Also keep in mind the App Store will check for system compatibility, so if you can download it to your system without error, then it should install just fine.
Next, ensure your system is not experiencing any major problems, which include regular freezes or crashes of applications or the entire system, or the inability to log in to a user account, enable sharing services, or establish hardware connections to peripheral devices or networks.
Before you make major change to your Mac, make sure to back up your Mac.
It doesn't matter if you use Time Machine, copy files to an external hard drive or clone your Mac, just make sure things get backed up before you do.
Select the hard drive you'd like to install it on (for most of us, that's the only hard drive the Mac has), and then let the installer do its thing — your Mac will restart and begin the upgrade process.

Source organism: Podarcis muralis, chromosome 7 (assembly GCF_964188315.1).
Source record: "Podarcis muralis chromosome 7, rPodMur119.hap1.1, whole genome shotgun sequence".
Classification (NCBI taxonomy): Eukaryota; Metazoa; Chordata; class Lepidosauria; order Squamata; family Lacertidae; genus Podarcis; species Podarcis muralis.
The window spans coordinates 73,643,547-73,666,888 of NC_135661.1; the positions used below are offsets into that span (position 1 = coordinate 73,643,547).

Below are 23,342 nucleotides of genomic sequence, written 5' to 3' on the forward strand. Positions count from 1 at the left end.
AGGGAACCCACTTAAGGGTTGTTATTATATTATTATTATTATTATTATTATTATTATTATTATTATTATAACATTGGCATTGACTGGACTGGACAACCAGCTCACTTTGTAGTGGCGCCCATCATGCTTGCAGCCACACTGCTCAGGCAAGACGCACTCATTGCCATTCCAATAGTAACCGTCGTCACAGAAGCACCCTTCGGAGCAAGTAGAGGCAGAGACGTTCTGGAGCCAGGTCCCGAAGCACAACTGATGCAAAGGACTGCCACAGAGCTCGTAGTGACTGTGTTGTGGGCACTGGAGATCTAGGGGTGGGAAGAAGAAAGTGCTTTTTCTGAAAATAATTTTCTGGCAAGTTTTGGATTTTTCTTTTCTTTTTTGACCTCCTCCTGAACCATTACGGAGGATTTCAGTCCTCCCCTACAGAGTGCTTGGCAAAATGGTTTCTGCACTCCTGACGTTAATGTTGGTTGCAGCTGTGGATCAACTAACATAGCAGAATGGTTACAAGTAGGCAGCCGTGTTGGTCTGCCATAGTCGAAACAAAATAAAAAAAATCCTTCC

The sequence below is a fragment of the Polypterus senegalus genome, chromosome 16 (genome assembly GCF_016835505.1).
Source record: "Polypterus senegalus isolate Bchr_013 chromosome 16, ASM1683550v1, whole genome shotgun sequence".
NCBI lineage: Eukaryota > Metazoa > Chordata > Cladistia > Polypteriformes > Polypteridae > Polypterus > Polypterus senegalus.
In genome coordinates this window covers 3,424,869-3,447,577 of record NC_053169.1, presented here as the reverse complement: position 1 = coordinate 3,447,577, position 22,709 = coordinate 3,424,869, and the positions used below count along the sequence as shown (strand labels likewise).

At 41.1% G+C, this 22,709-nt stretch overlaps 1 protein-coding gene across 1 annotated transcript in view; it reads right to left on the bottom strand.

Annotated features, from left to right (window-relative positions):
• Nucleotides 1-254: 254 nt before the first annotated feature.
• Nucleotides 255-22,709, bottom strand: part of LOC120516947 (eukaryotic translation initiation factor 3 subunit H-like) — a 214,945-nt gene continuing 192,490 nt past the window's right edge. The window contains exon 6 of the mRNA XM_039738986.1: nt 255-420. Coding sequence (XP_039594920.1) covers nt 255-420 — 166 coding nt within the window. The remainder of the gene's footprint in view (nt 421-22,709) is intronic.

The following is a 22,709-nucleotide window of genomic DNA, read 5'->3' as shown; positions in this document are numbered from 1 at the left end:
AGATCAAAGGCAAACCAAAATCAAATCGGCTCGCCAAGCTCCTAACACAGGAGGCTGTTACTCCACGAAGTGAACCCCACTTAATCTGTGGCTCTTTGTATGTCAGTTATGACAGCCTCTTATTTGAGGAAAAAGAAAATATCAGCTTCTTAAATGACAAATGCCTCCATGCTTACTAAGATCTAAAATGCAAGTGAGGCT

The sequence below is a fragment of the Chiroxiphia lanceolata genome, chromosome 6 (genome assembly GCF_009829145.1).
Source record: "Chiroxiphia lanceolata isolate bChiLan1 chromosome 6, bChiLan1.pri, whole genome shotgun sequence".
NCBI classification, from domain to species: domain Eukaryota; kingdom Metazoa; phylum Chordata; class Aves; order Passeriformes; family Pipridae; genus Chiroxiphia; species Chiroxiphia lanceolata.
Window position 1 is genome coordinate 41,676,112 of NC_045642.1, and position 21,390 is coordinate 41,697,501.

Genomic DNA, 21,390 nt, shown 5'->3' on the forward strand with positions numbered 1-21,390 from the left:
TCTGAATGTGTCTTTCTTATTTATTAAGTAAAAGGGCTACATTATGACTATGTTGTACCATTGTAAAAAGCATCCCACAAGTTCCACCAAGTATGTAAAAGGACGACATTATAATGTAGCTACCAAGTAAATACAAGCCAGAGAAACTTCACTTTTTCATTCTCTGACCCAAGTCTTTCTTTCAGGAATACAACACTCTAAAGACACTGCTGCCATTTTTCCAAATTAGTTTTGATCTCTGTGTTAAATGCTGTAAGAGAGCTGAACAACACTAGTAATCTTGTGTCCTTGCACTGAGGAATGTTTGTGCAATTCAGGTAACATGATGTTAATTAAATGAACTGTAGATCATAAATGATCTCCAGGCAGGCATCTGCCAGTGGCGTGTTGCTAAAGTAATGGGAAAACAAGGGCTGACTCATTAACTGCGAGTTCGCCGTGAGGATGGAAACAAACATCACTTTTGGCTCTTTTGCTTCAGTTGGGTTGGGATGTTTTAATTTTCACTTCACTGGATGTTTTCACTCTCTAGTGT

For the most part, installing Yosemite is a hands-off process.
Now that Yosemite has been out for a bit, most application developers have updated their apps with new versions optimized for the new operating system. So the best thing to do is to check with each individual developer of the apps you rely on the most to make sure you're using the most up-to-date version, and that they've tested their software to work with Yosemite. Apple's heavily promoting Yosemite right now so you shouldn't have any trouble finding it and getting it, but you can always click here and make it easy on yourself.
It's a free update, so you don't have to worry about getting charged for it.
If your Mac can run OS X Mountain Lion then it should run Mavericks, and in its announcement today, Apple reiterated this includes the mid-2007 i Mac, Mac Book Airs from late-2008, and the Mac Mini from early 2009.The installer can be copied like any other file or application - just drag it to the target disk.